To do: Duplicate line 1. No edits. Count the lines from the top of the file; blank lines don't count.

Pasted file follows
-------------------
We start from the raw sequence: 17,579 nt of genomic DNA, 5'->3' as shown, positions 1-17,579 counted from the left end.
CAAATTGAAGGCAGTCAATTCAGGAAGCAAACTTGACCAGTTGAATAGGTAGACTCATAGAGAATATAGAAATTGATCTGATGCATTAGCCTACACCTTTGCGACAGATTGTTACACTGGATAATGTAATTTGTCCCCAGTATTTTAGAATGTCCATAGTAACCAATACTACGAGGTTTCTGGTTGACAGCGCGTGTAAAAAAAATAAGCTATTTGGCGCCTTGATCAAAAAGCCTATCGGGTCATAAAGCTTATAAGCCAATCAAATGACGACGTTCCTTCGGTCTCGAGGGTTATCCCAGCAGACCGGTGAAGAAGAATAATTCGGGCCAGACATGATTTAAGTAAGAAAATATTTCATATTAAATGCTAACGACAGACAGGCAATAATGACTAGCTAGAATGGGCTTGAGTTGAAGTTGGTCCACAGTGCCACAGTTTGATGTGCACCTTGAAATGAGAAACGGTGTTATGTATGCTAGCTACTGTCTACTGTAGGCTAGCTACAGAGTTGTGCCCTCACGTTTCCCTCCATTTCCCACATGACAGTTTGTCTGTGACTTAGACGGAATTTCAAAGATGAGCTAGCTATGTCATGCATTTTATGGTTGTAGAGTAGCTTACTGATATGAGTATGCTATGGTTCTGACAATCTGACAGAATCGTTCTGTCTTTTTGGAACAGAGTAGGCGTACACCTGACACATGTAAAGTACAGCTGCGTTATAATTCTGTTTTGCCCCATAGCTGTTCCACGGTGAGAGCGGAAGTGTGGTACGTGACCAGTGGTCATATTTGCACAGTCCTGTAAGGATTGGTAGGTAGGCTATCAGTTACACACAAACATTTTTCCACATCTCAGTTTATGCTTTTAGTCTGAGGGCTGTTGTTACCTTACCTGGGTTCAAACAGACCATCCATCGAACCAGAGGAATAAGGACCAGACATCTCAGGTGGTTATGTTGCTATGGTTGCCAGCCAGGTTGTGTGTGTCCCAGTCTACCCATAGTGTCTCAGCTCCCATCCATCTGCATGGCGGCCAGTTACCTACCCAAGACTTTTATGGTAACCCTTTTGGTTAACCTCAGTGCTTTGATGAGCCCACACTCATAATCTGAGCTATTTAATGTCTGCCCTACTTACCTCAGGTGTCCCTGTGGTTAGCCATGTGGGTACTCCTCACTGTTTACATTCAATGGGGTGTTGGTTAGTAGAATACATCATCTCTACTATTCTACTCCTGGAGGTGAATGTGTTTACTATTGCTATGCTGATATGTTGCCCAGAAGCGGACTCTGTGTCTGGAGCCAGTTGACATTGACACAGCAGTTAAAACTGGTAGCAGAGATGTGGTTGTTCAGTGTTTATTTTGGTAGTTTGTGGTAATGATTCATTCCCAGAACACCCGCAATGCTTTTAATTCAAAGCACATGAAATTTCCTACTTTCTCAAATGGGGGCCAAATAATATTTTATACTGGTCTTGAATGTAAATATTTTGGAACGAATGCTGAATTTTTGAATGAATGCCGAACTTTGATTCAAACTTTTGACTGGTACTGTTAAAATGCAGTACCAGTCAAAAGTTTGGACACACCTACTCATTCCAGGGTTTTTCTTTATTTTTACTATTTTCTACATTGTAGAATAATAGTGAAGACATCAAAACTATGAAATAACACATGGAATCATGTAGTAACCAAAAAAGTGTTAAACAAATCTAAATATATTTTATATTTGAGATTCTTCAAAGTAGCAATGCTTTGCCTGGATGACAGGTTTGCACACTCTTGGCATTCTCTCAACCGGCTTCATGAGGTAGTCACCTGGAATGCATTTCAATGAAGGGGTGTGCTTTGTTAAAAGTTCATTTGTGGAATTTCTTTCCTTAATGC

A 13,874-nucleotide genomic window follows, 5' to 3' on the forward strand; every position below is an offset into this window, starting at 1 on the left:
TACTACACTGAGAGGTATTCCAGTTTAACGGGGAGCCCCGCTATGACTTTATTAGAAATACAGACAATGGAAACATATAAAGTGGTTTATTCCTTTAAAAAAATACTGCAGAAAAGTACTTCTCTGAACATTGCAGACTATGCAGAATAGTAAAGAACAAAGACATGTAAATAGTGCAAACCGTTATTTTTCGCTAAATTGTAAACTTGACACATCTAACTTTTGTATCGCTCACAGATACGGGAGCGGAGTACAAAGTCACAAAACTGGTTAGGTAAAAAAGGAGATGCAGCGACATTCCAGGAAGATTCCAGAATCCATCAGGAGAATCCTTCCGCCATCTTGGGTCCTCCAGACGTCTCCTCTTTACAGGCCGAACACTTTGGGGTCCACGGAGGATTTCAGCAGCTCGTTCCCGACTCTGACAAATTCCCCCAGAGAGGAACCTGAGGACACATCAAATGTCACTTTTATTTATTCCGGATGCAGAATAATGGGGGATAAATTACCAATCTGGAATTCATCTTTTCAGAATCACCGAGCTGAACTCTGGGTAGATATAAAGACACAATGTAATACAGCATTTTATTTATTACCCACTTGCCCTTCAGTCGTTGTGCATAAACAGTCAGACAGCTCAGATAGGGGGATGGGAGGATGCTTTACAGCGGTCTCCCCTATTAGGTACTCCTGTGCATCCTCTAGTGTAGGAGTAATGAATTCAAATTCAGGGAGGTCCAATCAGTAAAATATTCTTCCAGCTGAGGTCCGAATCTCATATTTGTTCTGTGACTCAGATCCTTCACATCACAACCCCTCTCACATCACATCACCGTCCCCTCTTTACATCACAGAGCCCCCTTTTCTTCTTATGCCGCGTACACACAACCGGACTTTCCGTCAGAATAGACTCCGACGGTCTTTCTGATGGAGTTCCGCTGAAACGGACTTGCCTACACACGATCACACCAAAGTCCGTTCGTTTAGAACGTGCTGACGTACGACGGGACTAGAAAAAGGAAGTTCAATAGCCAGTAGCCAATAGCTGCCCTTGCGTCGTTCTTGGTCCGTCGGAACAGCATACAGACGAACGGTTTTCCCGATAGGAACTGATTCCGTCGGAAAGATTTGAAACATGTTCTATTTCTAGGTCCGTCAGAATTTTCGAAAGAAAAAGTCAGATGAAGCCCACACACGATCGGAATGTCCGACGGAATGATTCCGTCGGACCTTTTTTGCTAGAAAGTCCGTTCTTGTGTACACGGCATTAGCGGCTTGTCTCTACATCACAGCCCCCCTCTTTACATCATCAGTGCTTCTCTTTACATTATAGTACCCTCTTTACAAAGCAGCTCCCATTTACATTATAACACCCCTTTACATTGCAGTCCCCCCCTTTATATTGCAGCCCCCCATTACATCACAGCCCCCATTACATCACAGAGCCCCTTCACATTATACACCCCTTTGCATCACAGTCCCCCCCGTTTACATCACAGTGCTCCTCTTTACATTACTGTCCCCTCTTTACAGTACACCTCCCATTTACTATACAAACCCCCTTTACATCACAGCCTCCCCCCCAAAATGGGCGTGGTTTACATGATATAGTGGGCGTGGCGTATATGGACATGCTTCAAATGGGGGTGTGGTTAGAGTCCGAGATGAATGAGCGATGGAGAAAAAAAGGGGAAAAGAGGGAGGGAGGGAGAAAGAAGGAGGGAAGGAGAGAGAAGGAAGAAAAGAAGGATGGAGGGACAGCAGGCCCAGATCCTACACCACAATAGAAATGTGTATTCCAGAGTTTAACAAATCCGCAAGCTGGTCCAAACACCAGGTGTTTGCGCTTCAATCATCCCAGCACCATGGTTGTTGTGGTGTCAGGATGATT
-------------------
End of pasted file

We start from the raw sequence: 17,579 nt of genomic DNA, 5'->3' as shown, positions 1-17,579 counted from the left end.